Stanford selected SunPower, a San Jose-based solar technology company, as a partner for the project from an initial group of about 20 companies. The company was founded by former Stanford professor and alum Richard Swanson, a major solar industry figure. Swanson developed the technology used in SunPower’s solar modules in Stanford labs and left the university to found the company.
While he is happy to be working with a company with Stanford roots, Gould says that links to the university were not a prerequisite for partnership.
“It was just lucky happenstance,” he said. “And I think that because they have Stanford origins, they’d like to see the project be successful.”
SunPower Vice President Billy Kelly expressed excitement to be working with Stanford on this project.
“Universities and large organizations are rethinking how they energize their operations, and [they] want to invest in renewable energy at scale,” he said. “We applaud Stanford’s leadership and the exciting steps they are taking to convert their energy to electricity, which allows for the potential to entirely energize operations with renewable energy.”
Before partnering with SunPower, project managers met with a campus architect, who helped choose which buildings on top of which to install PV systems. The team selected 18 buildings across campus, a decision involving many factors from historic to structural to aesthetic. Gould noted that a good candidate must have a good roof profile and relatively easy access to electrical infrastructure.
“We have a lot of historic buildings that might not be appropriate for PV, for many reasons. They may have aging electrical infrastructure, or the tile can be challenging to work with,” Gould said.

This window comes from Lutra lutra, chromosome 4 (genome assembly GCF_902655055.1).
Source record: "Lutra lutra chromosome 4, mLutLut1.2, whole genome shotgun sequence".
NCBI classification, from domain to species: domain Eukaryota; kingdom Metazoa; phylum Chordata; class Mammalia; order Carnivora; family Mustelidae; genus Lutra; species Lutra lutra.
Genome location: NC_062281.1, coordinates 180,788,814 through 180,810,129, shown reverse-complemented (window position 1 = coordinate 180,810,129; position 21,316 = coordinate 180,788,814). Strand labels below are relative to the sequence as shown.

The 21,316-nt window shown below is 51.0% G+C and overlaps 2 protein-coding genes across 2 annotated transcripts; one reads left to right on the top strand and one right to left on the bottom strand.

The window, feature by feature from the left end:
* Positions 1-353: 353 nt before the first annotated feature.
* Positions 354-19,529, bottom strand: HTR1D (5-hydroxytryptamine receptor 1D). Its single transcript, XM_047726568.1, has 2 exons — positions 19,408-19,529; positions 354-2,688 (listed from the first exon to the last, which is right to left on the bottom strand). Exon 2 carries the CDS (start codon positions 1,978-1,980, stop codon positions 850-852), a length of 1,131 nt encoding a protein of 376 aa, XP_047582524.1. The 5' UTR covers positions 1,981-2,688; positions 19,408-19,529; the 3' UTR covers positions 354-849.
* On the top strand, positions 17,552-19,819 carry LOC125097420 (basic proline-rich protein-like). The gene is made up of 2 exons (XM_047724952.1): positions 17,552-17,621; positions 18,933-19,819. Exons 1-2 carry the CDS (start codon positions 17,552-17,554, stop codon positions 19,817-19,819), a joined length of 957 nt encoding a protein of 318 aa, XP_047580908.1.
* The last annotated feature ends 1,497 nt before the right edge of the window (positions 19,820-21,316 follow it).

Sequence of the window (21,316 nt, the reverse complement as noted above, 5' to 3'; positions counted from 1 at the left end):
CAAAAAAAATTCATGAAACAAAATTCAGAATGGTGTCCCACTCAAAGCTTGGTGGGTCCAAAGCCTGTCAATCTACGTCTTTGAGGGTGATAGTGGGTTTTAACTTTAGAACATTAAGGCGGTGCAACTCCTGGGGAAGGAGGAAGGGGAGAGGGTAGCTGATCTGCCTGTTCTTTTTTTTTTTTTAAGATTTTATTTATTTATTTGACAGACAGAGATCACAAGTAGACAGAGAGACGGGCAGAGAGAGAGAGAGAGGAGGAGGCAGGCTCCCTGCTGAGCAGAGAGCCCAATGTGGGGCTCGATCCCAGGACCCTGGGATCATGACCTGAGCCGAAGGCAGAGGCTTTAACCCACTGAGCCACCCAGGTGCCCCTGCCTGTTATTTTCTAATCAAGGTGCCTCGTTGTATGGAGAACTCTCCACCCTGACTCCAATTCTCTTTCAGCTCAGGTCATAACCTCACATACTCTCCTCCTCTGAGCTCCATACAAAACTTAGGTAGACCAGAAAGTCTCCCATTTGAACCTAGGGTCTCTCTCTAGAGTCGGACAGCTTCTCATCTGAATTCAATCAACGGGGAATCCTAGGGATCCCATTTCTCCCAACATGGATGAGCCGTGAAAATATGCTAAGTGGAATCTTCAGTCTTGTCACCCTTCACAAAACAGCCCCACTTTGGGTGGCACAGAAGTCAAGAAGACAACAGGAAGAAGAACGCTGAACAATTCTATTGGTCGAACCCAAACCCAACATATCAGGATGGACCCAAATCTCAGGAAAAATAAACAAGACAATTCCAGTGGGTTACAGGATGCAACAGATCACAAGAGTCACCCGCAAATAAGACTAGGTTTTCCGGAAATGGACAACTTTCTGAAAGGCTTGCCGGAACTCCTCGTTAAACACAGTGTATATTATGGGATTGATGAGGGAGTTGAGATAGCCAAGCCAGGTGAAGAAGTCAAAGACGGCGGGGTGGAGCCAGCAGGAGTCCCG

Among the buildings selected for PV are Parking Structure 5 (the largest of the 18), Automotive Innovation Facility, Maples Pavilion and Braun Music Center.
The campus’s grid-like layout makes it very suitable for solar energy, since Palm Drive faces magnetic north.
“We’re kind of lucky that we have this grid layout that has the back of the buildings essentially facing south, which is the preferred orientation,” Gould said.
Gould emphasized that although SESI is a step in the right direction, there is more to be done in the future. Reducing energy use, he says, should always come before improving the supply. For example, he mentioned that by installing better fume hoods in the labs, implementing better lighting systems in dorms and updating buildings to today’s standards, Stanford can reduce energy use by one-third.
Even so, making the transition from fossil fuel cogeneration to SESI is “the biggest single thing we could do,” he said.
On behalf of SSS, Jiang agrees. He noted that large projects like SESI, while beneficial, are not the only way to make Stanford more sustainable and encouraged students and administrators to work together toward smaller goals.
“I encourage Stanford administrators, faculty and fellow students to carefully examine how to achieve not just major steps forward such as SESI but also how to achieve a high standard of sustainability in every aspect of campus life,” he said.
Gould is optimistic about future opportunities to reduce overall energy use on campus. As technology continually advances, he and the SESI team would like to see action beyond this project to make Stanford more energy-efficient and to decrease the use of power from non-renewable sources.
“There’s always technology improving,” he said. “And that should be layered into Stanford’s efficiency programs as well.”